Everyone knows resumes are suboptimal, at best. It is truly odd that in this era, where websites exist and are pervasive, we still spend time adjusting the wording and formatting of this account of what we’ve done professionally so that it can fit on a single printed page - especially in the tech industry!
Here, I’ve tried to simply describe, in plain English, what I’ve done at the jobs I’ve worked at. I have also links to the profiles of the people I’ve worked with where appropriate.
Unfortunately I don’t have many GitHub links since the work I’ve done for these companies - especially Trunk Club and Metis - is proprietary. Still, I have extensive GitHub links and project descriptions on side projects I’ve done in the Neural Net Tutorials and Data Science Resources sections of this site.
I taught the Spring and Summer 2017 full time Data Science Immersive programs. My manager for the immersive programs was Debbie Berebichez. In the Fall of 2017 I’ll be working on corporate training - I’m currently scheduled to lead multiple three hour workshops at major universities on the East Coast in September (through Metis). My manager for these will be Mike Galvin.
Teaching these bootcamps has been incredibly beneficial to my development as a Data Scientist:
I worked at Trunk Club from December 2015-March 2017. There, I worked within our Python Data Science Stack - Pandas, Numpy, Sci-Kit Learn, Flask etc. - to build a deploy a variety of models, touching on everything from marketing optimization to clothing recommendations. I was the first Python Data Science hire, so I got the experience of working independently and teaching myself a lot - three months after I started, we hired Scott Cronin and Zac Ernst, both of whom I learned a ton from over the following year.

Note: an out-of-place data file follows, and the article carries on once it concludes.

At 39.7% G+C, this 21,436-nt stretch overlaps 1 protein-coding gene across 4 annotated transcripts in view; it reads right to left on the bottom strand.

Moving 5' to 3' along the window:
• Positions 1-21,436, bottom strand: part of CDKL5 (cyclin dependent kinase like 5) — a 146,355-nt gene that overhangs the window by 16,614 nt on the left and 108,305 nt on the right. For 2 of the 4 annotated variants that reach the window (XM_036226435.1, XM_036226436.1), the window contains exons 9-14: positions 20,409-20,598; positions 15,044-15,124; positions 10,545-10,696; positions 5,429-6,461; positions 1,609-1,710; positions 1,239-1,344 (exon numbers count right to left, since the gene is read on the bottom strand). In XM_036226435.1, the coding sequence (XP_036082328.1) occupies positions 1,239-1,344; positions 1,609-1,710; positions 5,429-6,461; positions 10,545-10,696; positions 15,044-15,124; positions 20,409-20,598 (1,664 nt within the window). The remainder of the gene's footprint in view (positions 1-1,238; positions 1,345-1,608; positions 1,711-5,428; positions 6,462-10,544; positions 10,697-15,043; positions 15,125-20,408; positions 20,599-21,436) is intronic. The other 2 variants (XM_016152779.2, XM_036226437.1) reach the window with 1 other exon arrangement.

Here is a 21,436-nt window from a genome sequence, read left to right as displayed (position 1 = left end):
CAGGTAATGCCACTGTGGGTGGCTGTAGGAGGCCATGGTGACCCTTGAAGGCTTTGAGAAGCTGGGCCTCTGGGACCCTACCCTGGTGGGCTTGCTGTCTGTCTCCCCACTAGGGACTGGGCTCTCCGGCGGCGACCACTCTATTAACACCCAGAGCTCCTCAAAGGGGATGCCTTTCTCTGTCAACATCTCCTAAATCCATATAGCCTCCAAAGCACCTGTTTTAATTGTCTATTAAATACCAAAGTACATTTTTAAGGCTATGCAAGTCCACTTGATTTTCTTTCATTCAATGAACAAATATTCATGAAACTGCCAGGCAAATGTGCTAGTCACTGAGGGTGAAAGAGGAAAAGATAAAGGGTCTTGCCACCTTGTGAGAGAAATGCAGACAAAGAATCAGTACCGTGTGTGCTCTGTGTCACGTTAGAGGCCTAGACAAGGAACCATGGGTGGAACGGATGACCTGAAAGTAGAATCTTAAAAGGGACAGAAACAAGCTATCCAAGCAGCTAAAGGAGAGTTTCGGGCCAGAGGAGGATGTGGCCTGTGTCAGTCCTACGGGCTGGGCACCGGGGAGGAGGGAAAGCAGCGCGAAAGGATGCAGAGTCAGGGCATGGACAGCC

My main manager at Trunk Club was Justin Hughes.
I did lots of analyses of credit card data, built Tableau dashboards to let my teams see the key metrics, and made lots of presentations making recommendations based on these analyses to VPs, especially John Munn, who I knew well while I was there.
While I was working at Capital One, I took every opportunity I could to use Python in my job, eventually automating many of the analyses I was responsible for using scripts. This ended up being a great, practical way to learn the fundamentals of data manipulation in Python, especially Pandas.
My manager for most of my time at Capital One was Joe Crowley.
I was extremely passionate about Udacity courses during 2015, while I was working at Capital One and learning programming/Data Science on the side. So, they created a part time role for me that I did remotely while working in Chicago, called “Course Support Specialist”.
I hosted one-on-one coding help sessions on forums with students, reviewed Udacity students’ Python projects and gave them coding advice, and wrote supplementary content for Udacity’s introductory Python and Java courses - I did the Java courses as well since they needed _someone_ to do it!